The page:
In July 2012 an Internet petition was started by Liberal Democrat members of West Berkshire Council and a Hungerford resident to lobby for full barriers and closed circuit television to be installed at the level crossing. The petition closed with 148 votes of support.
On 6 July 2012, Network Rail announced that it was considering either converting the crossing to full barriers or a bridge, and that the latter would have the advantage that Network Rail could safely increase train speeds on that part of the line. Network Rail said it would decide whether to implement either of these options in "about three or four months".
On Friday 2 November 2012, Network Rail issued a news release stating that it would like to replace the level crossing with a road bridge, but funding would need to be secured. Geoff Mayes, the Liberal Democrat councillor who started the petition for full barriers and CCTV, objected to the solution of building a bridge. He cited lack of funding, design and building timescales exacerbated by its position close to the River Kennet. He also suggested that a bridge would endanger road traffic and pedestrians.
In March 2014 Network Rail said it "remained on course" to replace the level crossing "by mid-2014 or 2015". In April the company made exploratory boreholes and other tests to help it to evaluate the site, and in October 2014 it submitted bridge designs to West Berkshire Council.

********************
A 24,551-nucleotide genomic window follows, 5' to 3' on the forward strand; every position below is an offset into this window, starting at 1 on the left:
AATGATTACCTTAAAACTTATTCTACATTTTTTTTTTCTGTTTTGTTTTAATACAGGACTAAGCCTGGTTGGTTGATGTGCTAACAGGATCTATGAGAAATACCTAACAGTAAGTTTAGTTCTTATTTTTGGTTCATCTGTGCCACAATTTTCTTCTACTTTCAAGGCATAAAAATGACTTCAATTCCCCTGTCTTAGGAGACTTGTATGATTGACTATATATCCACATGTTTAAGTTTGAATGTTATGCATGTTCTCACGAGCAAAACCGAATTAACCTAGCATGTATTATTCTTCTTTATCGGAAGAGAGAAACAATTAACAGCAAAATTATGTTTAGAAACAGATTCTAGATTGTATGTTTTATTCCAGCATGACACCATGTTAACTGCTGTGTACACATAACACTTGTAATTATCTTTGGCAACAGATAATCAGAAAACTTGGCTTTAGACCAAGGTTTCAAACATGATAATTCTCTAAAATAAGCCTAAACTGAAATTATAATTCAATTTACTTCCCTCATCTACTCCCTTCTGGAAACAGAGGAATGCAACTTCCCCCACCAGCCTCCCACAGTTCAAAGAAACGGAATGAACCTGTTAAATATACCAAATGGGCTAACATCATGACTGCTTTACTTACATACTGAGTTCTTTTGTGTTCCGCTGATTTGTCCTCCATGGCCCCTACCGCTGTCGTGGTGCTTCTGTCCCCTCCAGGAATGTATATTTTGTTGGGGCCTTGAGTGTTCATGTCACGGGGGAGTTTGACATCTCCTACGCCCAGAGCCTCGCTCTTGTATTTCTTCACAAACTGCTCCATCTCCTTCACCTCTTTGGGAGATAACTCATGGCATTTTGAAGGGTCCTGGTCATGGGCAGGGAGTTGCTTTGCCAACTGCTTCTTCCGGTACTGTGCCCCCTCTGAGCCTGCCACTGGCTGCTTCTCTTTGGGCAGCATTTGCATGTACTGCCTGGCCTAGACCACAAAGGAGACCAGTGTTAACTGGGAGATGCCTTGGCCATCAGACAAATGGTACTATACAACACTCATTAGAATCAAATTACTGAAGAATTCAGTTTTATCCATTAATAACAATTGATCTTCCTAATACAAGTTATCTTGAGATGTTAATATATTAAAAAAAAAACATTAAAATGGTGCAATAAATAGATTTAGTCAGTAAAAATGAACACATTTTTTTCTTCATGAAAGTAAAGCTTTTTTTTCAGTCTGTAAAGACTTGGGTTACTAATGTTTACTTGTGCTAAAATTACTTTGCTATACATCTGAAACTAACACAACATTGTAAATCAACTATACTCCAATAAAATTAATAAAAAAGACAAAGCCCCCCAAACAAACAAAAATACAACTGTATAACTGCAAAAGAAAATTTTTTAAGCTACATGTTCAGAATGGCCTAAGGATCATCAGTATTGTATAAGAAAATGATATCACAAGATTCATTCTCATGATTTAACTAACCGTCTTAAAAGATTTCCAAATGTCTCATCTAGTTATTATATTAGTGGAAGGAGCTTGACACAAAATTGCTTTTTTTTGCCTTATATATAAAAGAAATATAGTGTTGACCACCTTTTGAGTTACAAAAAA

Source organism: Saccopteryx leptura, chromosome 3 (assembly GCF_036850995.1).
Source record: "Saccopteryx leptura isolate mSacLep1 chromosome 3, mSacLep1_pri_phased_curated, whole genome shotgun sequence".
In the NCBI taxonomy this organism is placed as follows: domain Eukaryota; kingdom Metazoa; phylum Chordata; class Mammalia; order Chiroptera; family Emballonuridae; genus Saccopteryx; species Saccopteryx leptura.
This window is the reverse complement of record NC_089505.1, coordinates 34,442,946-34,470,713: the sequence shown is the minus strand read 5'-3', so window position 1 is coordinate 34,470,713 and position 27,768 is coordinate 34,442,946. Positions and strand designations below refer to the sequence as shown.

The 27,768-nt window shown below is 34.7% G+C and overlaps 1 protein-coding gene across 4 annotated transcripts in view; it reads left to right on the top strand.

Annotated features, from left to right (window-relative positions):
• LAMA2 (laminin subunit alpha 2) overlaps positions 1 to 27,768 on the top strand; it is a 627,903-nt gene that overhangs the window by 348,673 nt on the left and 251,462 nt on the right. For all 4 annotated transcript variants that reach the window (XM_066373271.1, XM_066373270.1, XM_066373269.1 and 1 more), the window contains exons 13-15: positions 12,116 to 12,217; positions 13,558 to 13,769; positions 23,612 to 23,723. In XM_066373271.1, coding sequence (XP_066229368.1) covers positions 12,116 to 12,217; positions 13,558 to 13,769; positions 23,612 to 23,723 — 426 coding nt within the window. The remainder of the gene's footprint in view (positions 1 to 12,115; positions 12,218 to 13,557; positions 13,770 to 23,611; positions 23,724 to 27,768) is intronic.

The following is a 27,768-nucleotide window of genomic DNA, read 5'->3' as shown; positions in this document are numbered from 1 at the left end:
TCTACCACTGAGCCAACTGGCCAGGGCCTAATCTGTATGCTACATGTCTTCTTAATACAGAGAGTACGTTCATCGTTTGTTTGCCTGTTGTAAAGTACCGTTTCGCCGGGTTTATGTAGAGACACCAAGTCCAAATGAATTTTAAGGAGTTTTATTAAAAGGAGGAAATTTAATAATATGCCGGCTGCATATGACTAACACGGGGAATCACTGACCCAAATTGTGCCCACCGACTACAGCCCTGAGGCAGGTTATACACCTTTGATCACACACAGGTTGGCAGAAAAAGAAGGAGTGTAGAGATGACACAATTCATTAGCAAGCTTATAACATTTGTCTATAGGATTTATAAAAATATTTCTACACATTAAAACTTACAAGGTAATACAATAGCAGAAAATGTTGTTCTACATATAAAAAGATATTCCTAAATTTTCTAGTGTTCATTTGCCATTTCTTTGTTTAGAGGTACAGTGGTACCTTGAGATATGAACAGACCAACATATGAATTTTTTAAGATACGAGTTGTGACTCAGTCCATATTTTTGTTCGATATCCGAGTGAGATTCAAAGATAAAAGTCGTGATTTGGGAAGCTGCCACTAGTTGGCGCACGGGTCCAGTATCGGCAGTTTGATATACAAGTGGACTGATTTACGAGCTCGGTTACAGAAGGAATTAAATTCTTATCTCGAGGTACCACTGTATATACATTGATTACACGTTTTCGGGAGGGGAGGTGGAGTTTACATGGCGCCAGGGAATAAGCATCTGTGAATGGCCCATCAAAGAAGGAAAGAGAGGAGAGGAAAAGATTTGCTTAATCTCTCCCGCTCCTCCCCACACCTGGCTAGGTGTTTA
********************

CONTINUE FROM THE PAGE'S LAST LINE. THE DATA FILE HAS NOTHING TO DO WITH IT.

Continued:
In August 2015, West Berkshire Council approved plans for a road bridge to replace the level crossing, with Network Rail announcing that work to construct the bridge would begin in 2016. Preparatory work began at the site in September 2015, and on 18 April 2016 Network Rail held an official ceremony as construction work began.
- List of British rail accidents
- Fox River Grove level crossing accident
- 2005 Glendale train crash – a crash in January 2005 on the Los Angeles commuter rail system in similar circumstances.
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- BBC reporter eyewitness report – BBC News
- Seven train crash dead are named – BBC News
- Ufton Nervet crash victim recalls horror – ten years on – Newbury Weekly News
- Preliminary Coroner's summary - corporateaccountability.org
- Preliminary Health & Safety Exec. Report – PDF
- Rail Safety & Standards Board inquiry – PDF
- First Great Western press release – PDF